The lateral resistant of the framed-tube structures is provided by very stiff moment-resistant frames that form a “tube” around the perimeter of the building. The basic inefficiency of the frame system for reinforced concrete buildings of more than 15 stories resulted in member proportions of prohibitive size and structural material cost premium, and thus such system were economically inviable. The frames consist of 6-12 ft (2-4m) between centers, joined by deep spandrel girders. Gravity loading is shared between the tube and interior column or walls. When lateral loading acts, the perimeter frame aligned in the direction of loading acts as the “webs” of the massive tube of the cantilever, and those normal to the direction of the loading act as the “flanges”. The tube form was developed originally for building of rectangular plan, and probably it’s most efficient use in that shape.

Advantages:
• Suitable for reinforced concrete and steel construction and has been used for building ranging from 40 to more than 100 stories. • Aesthetically, the tube externally evident form is regarded with mixed enthusiasm; some praise the logic of clearly expressed structure while other criticizes the grid like façade as small-windowed and uninterestingly repetitious. • Depending on the height and dimensions of the building, exterior columns spacing should be in order of 1.5 m to 4.5 m on center maximum. • Spandrel beam depths for normal office or residential occupancy application are typically 600 mm to 1200 mm.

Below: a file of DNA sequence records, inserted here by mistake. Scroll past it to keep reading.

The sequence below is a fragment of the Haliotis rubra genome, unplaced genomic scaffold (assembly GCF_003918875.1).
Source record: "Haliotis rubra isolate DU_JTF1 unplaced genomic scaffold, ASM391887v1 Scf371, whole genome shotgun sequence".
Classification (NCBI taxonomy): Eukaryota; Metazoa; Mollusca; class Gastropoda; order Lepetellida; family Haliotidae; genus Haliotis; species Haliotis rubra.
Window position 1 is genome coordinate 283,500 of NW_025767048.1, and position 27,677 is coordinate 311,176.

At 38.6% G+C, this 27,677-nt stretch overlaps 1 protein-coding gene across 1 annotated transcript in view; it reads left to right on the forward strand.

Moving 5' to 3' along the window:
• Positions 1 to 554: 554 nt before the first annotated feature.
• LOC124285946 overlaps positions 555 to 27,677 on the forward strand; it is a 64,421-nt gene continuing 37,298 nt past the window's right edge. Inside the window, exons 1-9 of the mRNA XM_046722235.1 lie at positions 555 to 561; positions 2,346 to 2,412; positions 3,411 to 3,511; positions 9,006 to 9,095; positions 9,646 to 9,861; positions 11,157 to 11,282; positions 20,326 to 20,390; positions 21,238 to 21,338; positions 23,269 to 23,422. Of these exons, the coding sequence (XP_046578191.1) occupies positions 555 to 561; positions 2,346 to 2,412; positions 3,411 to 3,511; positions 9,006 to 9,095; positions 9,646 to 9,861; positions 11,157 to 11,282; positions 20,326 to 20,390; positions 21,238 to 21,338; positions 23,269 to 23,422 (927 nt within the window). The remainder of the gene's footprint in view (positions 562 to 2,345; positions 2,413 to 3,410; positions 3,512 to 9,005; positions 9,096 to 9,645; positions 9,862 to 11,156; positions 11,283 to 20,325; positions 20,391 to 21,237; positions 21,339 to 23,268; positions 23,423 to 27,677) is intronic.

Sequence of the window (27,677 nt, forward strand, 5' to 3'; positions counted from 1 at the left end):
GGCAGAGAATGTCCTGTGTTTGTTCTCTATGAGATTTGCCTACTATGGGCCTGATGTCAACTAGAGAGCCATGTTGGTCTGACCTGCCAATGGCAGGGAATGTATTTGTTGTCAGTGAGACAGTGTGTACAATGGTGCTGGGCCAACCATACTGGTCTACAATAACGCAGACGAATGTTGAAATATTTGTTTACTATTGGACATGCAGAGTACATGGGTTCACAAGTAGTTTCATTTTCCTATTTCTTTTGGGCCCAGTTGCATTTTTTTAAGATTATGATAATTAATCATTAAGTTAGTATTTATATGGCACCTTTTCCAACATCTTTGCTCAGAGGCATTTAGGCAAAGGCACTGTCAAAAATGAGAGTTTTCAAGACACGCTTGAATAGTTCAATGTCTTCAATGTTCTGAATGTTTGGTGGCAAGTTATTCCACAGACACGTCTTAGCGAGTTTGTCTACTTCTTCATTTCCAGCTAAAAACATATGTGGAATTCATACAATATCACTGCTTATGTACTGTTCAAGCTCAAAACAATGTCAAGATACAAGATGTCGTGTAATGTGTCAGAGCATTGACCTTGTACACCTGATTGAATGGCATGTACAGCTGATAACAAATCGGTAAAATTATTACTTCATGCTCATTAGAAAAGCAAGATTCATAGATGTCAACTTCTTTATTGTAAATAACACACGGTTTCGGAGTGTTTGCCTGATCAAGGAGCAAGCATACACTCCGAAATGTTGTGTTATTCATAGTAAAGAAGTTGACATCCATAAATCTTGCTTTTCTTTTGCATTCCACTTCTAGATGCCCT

• Frame tube in structural steel requires welding of the beam-column joint to develop rigidity and continuity. The formation of fabricated tree elements, where all welding is performed in the shop in a horizontal position, has made the steel frame tube system more practical and efficient. The 110 story World Trade Center twin towers, New York are examples whereby the structuralist notion of a punched wall tube with extremely close exterior columns is architecturally exploited to express visually the inherent verticality of the high rise building.


The trussed tube

The trussed tube system represents a classic solution for a tube uniquely suited to the qualities and character of structural steel. Interconnect all exterior columns to form a rigid box, which can resist lateral shears by axial in its members rather than through flexure. Introducing a minimum number of diagonals on each façade and making the diagonal intersect at the same point at the corner column. The system is tubular in that the fascia diagonals not only form a truss in the plane, but also interact with the trusses on the perpendicular faces to affect the tubular behaviour. This creates the x form between corner columns on each façade.Relatively broad column spacing can resulted large clear spaces for windows, a particular characteristic of steel buildings. The façade digitalisation serves to equalize the gravity loads of the exterior columns that give a significant impact on the exterior architecture.


Tube in tube or Hull core structure